Sign in to follow this  
exorcist_1699

Hundred word stone tablet (百字碑) : An English Translation

Recommended Posts

Posted (edited)

Walker, a member of this forum , once posted a post about this important poetry  left behind by Immortal Lu of the Tang Dynasty , but it was in Chinese, without any translation, so  I try to make a translation  of it here :

 

養氣忘言守,降心為不為。
動靜知宗祖,無事更尋誰。
真常須應物,應物要不迷。
不迷性自住,性住氣自回。
氣回丹自結,壺中配坎離。
陰陽生返复,普化一聲雷。
白雲朝頂上,甘露灑須彌。
自飲長生酒,逍遙誰得知。
坐聽無弦曲,明通造化機。
都來二十句,端的上天梯

 

 


( My translation  )

 

 

Nourish your qi  by  paying attention to nowhere,  empty your mind through not expecting anything more * .

 

No matter you are in action or stay at rest,  you  let the real-Self,   consolidated by the primordial qi,  take charge ; free  and  at ease , you find  no  necessity to search  anything or anyone who claims greater # .

 

The free and real  Self  needs to trains itself in  daily challenges ;  it is through cultivating  itself in the world that it  becomes  free of worries and doubts .

 

Once not lost  and  not entangled by  fakes in this world , the Spiritual Nature of us will return ;  once it returned and stayed, the primordial qi also comes.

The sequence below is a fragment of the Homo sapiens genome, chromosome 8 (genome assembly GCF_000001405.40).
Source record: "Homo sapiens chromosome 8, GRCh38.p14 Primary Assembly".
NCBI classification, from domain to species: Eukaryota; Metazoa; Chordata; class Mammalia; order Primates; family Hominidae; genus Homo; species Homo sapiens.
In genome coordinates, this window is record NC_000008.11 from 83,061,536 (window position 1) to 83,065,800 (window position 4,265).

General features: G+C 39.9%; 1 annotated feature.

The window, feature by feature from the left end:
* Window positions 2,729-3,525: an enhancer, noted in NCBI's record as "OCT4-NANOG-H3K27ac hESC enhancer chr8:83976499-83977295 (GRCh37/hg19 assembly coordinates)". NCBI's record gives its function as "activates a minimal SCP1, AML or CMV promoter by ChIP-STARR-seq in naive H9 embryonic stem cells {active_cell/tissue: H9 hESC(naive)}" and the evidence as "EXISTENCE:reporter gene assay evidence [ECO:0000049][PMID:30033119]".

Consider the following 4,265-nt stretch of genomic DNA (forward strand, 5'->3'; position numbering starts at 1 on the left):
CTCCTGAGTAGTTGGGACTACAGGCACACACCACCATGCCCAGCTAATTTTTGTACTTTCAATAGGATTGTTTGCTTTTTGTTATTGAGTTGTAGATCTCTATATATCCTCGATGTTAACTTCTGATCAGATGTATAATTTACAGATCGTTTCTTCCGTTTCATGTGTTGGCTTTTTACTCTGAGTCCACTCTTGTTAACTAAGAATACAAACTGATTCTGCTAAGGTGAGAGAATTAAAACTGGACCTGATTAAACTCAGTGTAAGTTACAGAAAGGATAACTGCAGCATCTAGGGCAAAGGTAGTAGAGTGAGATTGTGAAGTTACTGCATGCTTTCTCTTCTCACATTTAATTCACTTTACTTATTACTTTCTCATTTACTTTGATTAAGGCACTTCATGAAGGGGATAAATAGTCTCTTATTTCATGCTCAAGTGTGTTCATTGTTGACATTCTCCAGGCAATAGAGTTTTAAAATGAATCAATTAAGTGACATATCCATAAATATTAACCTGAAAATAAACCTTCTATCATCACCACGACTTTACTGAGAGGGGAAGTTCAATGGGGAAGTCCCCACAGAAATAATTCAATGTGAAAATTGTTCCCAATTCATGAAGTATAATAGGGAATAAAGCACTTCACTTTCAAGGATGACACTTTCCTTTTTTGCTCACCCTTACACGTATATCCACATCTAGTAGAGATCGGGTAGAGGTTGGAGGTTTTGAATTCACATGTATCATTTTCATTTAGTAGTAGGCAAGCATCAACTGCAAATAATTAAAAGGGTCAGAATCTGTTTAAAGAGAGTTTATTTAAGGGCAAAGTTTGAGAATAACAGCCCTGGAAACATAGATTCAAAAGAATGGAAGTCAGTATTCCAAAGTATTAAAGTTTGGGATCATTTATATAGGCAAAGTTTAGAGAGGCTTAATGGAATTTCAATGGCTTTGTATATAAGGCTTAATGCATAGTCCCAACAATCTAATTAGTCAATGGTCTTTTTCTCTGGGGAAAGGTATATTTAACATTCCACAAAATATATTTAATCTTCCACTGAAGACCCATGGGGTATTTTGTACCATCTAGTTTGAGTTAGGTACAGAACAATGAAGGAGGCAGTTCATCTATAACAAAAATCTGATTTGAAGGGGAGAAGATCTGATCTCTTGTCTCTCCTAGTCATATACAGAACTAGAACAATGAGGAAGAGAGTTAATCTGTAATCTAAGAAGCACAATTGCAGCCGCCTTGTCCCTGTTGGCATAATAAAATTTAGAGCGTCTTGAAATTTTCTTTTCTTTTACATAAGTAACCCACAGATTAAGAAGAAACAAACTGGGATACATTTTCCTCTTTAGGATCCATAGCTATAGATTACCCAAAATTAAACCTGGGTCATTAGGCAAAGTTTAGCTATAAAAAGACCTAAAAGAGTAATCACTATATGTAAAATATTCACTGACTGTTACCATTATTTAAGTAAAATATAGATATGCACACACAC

With the primordial qi returned,  the gold dan  starts to form, making Kan and Li ** mixed together  .

 

In such a mixture, a  higher level of intercourse between yin and yang  arises and reverses , producing something like a thunder thudded.


With clouds rising up to the sky,  turned into holy rains and  fell back to the  mountains,  Taoist dan is consolidated  ^  .

 

It  is like drinking  some wine  of immortality,   a feeling of  coziness  hardly others ever tasted .

 

It  is like  sitting there listening to a  string-less musical instrument played by  the nature,  you know  you have got the secret of it .


With  these phases ,  you are led climbing up  the ladder towards the Heaven with faith  .

 

 

Notes:

 

* You can't attain an emptied Mind through an intention to empty it  for  what you do  is  adding  an extra  mind to it. The more you want to empty your mind, the more you add minds to it, so  never can   you succeed.


# No search is the real search ;   there is no need to cultivate Tao, no cultivation is the   real cultivation  (" 道不用修, 可修者非道也" )

 

** Kan is said to be something yang enveloped by yin,  located somewhere in between our kidneys;  Li  is said to be something yin enveloped by yang , located somewhere inside our skull. The return of the primordial qi ( pre-heavenly qi ) makes their intercourse possible, and the jump from post-heavenly level to pre-heavenly level realized.

 

^   Dan , in fact, is  something  a result  of the intercourse between  the sky  and the land ;